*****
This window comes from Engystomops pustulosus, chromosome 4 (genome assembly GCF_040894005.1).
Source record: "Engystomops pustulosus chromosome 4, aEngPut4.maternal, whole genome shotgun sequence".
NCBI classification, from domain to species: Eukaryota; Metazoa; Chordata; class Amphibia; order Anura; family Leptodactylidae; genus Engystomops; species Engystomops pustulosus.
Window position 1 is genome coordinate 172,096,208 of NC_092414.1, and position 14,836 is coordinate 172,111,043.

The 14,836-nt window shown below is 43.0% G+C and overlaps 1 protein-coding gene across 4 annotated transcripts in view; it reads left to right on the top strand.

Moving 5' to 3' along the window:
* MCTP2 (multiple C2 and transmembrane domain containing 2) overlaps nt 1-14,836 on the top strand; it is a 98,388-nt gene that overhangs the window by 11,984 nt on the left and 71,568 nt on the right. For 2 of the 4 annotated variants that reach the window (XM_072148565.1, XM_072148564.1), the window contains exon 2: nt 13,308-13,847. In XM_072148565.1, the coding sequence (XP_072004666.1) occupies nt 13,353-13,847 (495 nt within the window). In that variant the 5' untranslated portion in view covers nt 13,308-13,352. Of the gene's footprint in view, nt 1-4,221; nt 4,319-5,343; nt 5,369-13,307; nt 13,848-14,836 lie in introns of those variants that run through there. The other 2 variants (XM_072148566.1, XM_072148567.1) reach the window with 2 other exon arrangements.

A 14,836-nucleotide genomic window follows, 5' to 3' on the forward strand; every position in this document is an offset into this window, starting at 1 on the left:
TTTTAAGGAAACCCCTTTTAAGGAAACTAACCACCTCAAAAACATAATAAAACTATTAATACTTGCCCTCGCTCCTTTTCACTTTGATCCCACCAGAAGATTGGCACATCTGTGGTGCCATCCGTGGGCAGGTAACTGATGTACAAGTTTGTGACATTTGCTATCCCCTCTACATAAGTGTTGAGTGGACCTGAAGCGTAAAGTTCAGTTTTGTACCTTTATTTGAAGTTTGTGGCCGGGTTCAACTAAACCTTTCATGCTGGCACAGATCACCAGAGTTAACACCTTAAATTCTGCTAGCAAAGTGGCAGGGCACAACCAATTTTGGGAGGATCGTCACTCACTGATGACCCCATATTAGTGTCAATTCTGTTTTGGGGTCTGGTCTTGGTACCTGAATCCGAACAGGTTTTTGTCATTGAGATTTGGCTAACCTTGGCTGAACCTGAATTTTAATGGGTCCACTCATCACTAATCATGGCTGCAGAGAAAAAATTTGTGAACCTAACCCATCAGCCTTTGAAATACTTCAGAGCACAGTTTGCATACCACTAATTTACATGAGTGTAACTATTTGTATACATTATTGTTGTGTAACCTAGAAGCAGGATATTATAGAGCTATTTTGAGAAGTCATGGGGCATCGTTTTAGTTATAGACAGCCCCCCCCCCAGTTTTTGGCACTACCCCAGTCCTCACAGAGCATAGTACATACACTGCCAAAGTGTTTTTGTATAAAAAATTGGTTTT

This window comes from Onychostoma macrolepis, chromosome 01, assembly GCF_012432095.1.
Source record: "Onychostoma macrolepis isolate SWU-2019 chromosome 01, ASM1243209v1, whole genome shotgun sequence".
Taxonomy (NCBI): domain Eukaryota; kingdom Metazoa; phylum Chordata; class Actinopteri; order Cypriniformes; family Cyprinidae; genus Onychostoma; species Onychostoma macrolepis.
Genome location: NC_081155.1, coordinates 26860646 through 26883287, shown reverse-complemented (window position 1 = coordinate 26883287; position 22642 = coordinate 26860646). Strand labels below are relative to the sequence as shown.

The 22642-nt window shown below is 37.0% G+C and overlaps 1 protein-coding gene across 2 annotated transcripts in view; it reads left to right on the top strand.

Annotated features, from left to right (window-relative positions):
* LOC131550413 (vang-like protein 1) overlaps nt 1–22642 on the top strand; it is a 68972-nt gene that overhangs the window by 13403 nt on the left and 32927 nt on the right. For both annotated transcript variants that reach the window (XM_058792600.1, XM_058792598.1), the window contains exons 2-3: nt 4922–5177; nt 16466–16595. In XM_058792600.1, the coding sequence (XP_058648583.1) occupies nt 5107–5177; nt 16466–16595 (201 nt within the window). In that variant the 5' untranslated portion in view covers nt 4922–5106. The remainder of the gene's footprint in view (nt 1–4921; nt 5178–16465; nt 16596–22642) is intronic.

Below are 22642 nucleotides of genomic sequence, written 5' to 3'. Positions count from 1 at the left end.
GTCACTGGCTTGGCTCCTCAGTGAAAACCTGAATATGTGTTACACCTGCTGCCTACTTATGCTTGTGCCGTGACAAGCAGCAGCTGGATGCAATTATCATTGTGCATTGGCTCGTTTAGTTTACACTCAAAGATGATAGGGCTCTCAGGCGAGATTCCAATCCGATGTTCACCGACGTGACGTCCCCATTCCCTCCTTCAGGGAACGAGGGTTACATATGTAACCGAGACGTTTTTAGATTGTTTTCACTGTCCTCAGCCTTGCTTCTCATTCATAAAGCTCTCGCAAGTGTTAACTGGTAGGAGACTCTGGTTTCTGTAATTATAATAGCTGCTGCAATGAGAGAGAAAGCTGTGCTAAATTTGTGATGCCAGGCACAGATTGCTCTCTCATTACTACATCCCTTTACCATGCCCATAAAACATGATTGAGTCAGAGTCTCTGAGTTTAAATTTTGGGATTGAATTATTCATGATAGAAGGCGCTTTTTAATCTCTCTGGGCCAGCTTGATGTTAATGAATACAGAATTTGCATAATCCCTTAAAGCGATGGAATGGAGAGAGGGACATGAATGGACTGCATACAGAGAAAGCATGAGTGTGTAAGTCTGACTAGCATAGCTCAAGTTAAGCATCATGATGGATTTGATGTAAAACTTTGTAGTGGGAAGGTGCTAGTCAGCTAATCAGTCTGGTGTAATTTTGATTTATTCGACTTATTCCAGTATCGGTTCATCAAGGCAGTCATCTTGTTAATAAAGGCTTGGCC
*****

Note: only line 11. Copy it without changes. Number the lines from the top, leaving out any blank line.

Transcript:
Source record: "Onychostoma macrolepis isolate SWU-2019 chromosome 01, ASM1243209v1, whole genome shotgun sequence".